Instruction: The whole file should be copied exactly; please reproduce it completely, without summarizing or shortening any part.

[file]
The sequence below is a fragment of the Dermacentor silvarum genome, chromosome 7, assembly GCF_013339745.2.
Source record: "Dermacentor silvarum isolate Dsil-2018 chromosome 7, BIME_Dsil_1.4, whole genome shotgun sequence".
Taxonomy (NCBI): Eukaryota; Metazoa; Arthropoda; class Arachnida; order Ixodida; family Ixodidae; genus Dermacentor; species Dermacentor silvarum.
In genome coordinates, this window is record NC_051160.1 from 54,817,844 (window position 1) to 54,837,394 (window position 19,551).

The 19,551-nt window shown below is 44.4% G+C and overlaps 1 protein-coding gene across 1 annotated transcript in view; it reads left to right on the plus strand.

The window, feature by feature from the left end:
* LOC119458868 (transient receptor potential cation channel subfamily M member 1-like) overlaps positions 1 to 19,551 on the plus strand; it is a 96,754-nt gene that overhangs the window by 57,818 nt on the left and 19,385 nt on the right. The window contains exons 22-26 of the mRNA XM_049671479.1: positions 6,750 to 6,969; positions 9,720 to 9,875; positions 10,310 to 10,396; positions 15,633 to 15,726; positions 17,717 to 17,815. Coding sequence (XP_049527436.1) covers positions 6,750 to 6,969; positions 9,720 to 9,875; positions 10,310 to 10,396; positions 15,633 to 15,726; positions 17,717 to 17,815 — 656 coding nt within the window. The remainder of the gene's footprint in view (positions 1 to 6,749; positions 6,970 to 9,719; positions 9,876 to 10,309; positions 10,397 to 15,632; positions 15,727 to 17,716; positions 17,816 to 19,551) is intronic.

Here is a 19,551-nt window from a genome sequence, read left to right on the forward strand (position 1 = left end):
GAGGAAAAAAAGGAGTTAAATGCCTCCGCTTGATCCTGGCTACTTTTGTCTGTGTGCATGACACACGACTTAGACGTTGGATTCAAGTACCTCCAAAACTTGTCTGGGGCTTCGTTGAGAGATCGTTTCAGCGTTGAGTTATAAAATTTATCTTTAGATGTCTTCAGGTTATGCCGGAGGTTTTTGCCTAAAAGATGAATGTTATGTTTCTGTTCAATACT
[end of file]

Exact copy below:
The sequence below is a fragment of the Dermacentor silvarum genome, chromosome 7, assembly GCF_013339745.2.
Source record: "Dermacentor silvarum isolate Dsil-2018 chromosome 7, BIME_Dsil_1.4, whole genome shotgun sequence".
Taxonomy (NCBI): Eukaryota; Metazoa; Arthropoda; class Arachnida; order Ixodida; family Ixodidae; genus Dermacentor; species Dermacentor silvarum.
In genome coordinates, this window is record NC_051160.1 from 54,817,844 (window position 1) to 54,837,394 (window position 19,551).

The 19,551-nt window shown below is 44.4% G+C and overlaps 1 protein-coding gene across 1 annotated transcript in view; it reads left to right on the plus strand.

The window, feature by feature from the left end:
* LOC119458868 (transient receptor potential cation channel subfamily M member 1-like) overlaps positions 1 to 19,551 on the plus strand; it is a 96,754-nt gene that overhangs the window by 57,818 nt on the left and 19,385 nt on the right. The window contains exons 22-26 of the mRNA XM_049671479.1: positions 6,750 to 6,969; positions 9,720 to 9,875; positions 10,310 to 10,396; positions 15,633 to 15,726; positions 17,717 to 17,815. Coding sequence (XP_049527436.1) covers positions 6,750 to 6,969; positions 9,720 to 9,875; positions 10,310 to 10,396; positions 15,633 to 15,726; positions 17,717 to 17,815 — 656 coding nt within the window. The remainder of the gene's footprint in view (positions 1 to 6,749; positions 6,970 to 9,719; positions 9,876 to 10,309; positions 10,397 to 15,632; positions 15,727 to 17,716; positions 17,816 to 19,551) is intronic.

Here is a 19,551-nt window from a genome sequence, read left to right on the forward strand (position 1 = left end):
GAGGAAAAAAAGGAGTTAAATGCCTCCGCTTGATCCTGGCTACTTTTGTCTGTGTGCATGACACACGACTTAGACGTTGGATTCAAGTACCTCCAAAACTTGTCTGGGGCTTCGTTGAGAGATCGTTTCAGCGTTGAGTTATAAAATTTATCTTTAGATGTCTTCAGGTTATGCCGGAGGTTTTTGCCTAAAAGATGAATGTTATGTTTCTGTTCAATACT